William of Occam. Occam was a village in the English
        county of Surrey where he was born.

        Stated succinctly is: that all other things being
        equal the simplest explanation is likely to be the
        correct one.

        In this situation it cuts like a knife. Three
        documents contain the same material in substantially
        the same order and sometimes word for word, and two of
        those documents never agree against the third in
        order. A grammar school teacher would conclude ( and
        has by the way) that Matthew and Luke have copied from
        Mark which as William of
        Occam recommends, is the simplest explanation and the
        most likely to be correct.


        Rick Richmond rickr2889@...



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      • John C. Poirier
        ... I know all about it, but it s good to have it stated like this. ... No it doesn t. (See below.) ... That grammar school teacher (whether he s the one
        Message 3 of 4 , Aug 3, 2005
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          Rick Richmond wrote:

          > Occam's (or Ockham's) razor is a principle attributed

          > to the 14th century logician and Franciscan friar;

          > William of Occam. Occam was a village in the English

          > county of Surrey where he was born.

          >

          > Stated succinctly is: that all other things being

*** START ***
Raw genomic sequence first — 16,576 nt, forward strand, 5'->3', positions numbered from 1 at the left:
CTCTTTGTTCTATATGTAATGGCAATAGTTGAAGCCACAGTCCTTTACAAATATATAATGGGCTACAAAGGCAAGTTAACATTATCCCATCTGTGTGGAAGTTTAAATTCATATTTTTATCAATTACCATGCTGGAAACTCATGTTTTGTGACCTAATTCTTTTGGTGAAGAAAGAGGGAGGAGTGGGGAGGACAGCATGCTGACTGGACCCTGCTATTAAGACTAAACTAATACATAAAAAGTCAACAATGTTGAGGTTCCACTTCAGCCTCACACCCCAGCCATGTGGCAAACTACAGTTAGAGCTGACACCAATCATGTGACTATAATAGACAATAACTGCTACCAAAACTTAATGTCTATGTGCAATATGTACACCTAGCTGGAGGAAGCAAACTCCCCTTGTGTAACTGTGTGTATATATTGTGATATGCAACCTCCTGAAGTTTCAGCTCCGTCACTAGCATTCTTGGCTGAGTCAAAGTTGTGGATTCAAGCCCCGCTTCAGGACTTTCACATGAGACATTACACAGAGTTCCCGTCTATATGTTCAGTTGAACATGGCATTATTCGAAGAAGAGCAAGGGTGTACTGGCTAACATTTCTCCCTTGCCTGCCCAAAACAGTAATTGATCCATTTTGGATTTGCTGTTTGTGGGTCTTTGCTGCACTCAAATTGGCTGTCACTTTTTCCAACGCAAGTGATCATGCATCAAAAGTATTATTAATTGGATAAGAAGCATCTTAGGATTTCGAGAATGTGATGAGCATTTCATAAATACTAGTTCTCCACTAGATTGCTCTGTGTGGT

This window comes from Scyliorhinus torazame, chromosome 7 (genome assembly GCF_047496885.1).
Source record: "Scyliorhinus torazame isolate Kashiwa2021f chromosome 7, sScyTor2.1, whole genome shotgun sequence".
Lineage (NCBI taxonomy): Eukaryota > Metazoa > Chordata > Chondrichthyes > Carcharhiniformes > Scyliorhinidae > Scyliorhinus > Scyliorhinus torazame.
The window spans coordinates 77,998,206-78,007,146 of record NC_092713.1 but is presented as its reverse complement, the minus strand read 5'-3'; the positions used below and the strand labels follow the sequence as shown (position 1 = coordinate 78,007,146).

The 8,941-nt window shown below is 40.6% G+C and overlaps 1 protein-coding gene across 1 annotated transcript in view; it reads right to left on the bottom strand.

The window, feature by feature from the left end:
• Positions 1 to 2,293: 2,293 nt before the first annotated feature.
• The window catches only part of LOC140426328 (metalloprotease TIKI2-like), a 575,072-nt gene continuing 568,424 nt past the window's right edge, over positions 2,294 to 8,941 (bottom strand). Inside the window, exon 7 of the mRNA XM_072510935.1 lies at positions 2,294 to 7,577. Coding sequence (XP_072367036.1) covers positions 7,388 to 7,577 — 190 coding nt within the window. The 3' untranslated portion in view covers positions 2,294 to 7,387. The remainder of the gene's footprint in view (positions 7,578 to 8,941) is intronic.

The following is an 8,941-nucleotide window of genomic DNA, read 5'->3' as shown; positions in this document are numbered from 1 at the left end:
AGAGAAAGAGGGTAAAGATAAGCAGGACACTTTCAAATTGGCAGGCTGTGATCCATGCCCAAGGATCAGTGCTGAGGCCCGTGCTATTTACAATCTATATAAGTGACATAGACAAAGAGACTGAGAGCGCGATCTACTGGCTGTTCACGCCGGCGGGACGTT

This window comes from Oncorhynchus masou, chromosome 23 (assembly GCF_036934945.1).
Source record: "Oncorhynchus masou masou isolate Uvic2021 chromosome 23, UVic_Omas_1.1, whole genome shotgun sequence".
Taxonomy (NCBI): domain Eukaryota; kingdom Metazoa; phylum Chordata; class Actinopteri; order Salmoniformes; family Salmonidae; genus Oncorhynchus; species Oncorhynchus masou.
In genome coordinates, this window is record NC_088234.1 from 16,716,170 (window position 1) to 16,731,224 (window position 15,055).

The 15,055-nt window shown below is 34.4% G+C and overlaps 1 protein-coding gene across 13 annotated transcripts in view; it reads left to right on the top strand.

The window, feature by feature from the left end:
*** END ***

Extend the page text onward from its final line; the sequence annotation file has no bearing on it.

> equal the simplest explanation is likely to be the

          > correct one.



          I know all about it, but it's good to have it stated like this.

          > In this situation it cuts like a knife.

          No it doesn't. (See below.)



          > Three documents contain the same material in substantially

          > the same order and sometimes word for word, and two of

          > those documents never agree against the third in

          > order. A grammar school teacher would conclude ( and

          > has by the way) that Matthew and Luke have copied from

          > Mark which as William of Occam recommends, is the simplest

          > explanation and the most likely to be correct.



          That grammar school teacher (whether he's the one named by E. A. Abbott or
          someone else) would be wrong. If A and C agree in order only where they
          also agree with B, then that does *not* prove (or make it easier to suppose)
          that they A and C depend upon B. It is as I stated in my previous post: A
          could be first, then B, and then C, in which case (if C doesn't know A
          directly) C could only possibly agree with A where A and C both agree with
          B. Likewise, C could be first, then B, then A. Or yet again, B could be
          first, and used independently by A and C, and the same pattern of agreement
          would obtain. (If you don't believe my logic, just work it out on paper.)

          The logical fallacy that you're propounding is a famous one: it was
          decisively overturned by Butler in 1951, and since then many people have
          called attention to it. It is one of the biggest blunders in NT
          scholarship, and unfortunately it still has a hold on the field of NT
          Introduction.



          John C. Poirier